Torriente grew up loving the ocean. Born in New York City to Cuban parents, she moved to Miami when she was 7. Her mom showed her how to be a pioneer by working as a banker at a time when Hispanic women in the industry were rare. Torriente stayed close to home, earning a bachelor’s degree in English from the University of Miami, then a master’s in public administration.
Note the lack of a science degree. “I’m grateful every day for that path I took,” she says. “It helps me be in a room with scientists and engineers, people who are so smart but trained in one track. What I bring to the table is the ability to break things down into smaller pieces, and I can question and probe. That’s my contribution to working in these interdisciplinary teams. I’m not an engineer. I’m not a scientist. But I know how to pull the best out of them.”
Such knowledge was an asset in 2015, when a science committee from the four-county Southeast Florida Regional Climate Change Compact — a group Torriente co-founded, which has been praised by former President Barack Obama as “a model not just for the country, but for the world” — issued sea level rise projections. Torriente pressed the group on how they would translate the science so local engineers and planners could understand and use it, and talked with those audiences about what they needed. The result: guiding documents in accessible language. The accomplishment is all the clearer when compared to, say, North Carolina, where the legislature once responded to a forecast of sea level rise by passing a law to forbid its use in setting policy.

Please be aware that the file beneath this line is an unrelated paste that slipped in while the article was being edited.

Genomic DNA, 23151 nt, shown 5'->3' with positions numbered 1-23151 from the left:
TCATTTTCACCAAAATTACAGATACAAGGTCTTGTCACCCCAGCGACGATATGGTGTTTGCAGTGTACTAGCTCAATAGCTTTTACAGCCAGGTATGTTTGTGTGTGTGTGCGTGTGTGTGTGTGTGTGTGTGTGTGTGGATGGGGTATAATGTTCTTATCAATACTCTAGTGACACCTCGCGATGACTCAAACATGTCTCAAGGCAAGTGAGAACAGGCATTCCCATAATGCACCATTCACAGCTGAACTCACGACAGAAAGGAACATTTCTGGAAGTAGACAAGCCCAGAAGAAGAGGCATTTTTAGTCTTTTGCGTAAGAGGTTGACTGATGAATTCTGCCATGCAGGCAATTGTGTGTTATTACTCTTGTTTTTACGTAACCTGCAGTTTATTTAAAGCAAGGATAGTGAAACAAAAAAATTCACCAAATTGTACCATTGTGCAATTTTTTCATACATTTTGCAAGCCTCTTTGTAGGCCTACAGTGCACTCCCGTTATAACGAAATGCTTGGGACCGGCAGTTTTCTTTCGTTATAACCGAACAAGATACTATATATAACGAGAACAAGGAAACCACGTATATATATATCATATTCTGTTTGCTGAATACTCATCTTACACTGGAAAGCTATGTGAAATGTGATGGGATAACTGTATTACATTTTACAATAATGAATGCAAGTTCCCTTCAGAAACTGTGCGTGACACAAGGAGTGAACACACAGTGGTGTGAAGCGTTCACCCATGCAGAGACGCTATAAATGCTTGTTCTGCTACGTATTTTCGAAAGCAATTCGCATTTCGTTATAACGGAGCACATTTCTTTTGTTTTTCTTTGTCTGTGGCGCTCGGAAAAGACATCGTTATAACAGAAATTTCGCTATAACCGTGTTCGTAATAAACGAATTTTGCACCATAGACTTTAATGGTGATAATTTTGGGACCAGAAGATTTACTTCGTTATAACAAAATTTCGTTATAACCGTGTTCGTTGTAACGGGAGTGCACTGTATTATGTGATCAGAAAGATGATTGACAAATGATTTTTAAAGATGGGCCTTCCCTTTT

This year promises to be big for Torriente. With her staff, she’s convened a team of architects, scientists and engineers to devise ways to protect Miami Beach’s famed art deco and midcentury modern buildings against flooding and climate change. Some historic buildings may need to be prioritized because it’s possible not all can be saved. “That has to be a very public process,” Torriente acknowledges, knowing it will be emotional for everyone who loves the city. Recommendations will draw upon data and what local citizens say about the places they value most.
Some analysts claim the city is doomed and its architectural jewels should be moved inland. Torriente finds those views frustrating. “I don’t really like when people talk about just picking up your toys and leaving,” she says. “That’s really not the way to manage the issue.” She doesn’t dwell on what lies ahead a century from now, but on “manageable chunks of time, where you can actually think about what can be done, find the right dollars, make the right investments and adapt.”